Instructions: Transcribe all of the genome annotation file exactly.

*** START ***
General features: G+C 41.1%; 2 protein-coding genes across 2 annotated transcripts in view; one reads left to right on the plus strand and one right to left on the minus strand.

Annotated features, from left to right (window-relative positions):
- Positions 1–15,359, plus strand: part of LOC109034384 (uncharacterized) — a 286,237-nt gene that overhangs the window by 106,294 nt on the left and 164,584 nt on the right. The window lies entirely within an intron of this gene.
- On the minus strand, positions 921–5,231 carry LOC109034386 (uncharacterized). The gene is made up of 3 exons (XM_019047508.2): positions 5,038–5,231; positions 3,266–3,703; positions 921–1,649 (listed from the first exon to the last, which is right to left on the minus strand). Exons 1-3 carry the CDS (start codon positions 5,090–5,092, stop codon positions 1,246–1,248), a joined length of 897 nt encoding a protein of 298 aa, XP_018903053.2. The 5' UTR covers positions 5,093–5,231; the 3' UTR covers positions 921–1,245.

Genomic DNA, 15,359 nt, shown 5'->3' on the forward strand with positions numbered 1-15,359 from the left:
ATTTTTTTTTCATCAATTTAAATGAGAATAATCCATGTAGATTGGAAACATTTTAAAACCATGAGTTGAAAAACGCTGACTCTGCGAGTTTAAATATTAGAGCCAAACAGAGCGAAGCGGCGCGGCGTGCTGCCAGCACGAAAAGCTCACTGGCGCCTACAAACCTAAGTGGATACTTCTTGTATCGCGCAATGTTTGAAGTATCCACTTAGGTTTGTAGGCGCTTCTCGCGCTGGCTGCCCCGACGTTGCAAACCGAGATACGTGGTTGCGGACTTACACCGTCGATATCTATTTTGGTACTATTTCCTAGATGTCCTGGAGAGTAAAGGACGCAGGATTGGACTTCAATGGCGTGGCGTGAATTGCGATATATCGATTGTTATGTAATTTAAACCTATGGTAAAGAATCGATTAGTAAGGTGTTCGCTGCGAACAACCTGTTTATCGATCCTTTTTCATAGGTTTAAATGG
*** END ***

General features: G+C 41.1%; 2 protein-coding genes across 2 annotated transcripts in view; one reads left to right on the plus strand and one right to left on the minus strand.

Annotated features, from left to right (window-relative positions):
- Positions 1–15,359, plus strand: part of LOC109034384 (uncharacterized) — a 286,237-nt gene that overhangs the window by 106,294 nt on the left and 164,584 nt on the right. The window lies entirely within an intron of this gene.
- On the minus strand, positions 921–5,231 carry LOC109034386 (uncharacterized). The gene is made up of 3 exons (XM_019047508.2): positions 5,038–5,231; positions 3,266–3,703; positions 921–1,649 (listed from the first exon to the last, which is right to left on the minus strand). Exons 1-3 carry the CDS (start codon positions 5,090–5,092, stop codon positions 1,246–1,248), a joined length of 897 nt encoding a protein of 298 aa, XP_018903053.2. The 5' UTR covers positions 5,093–5,231; the 3' UTR covers positions 921–1,245.

Genomic DNA, 15,359 nt, shown 5'->3' on the forward strand with positions numbered 1-15,359 from the left:
ATTTTTTTTTCATCAATTTAAATGAGAATAATCCATGTAGATTGGAAACATTTTAAAACCATGAGTTGAAAAACGCTGACTCTGCGAGTTTAAATATTAGAGCCAAACAGAGCGAAGCGGCGCGGCGTGCTGCCAGCACGAAAAGCTCACTGGCGCCTACAAACCTAAGTGGATACTTCTTGTATCGCGCAATGTTTGAAGTATCCACTTAGGTTTGTAGGCGCTTCTCGCGCTGGCTGCCCCGACGTTGCAAACCGAGATACGTGGTTGCGGACTTACACCGTCGATATCTATTTTGGTACTATTTCCTAGATGTCCTGGAGAGTAAAGGACGCAGGATTGGACTTCAATGGCGTGGCGTGAATTGCGATATATCGATTGTTATGTAATTTAAACCTATGGTAAAGAATCGATTAGTAAGGTGTTCGCTGCGAACAACCTGTTTATCGATCCTTTTTCATAGGTTTAAATGG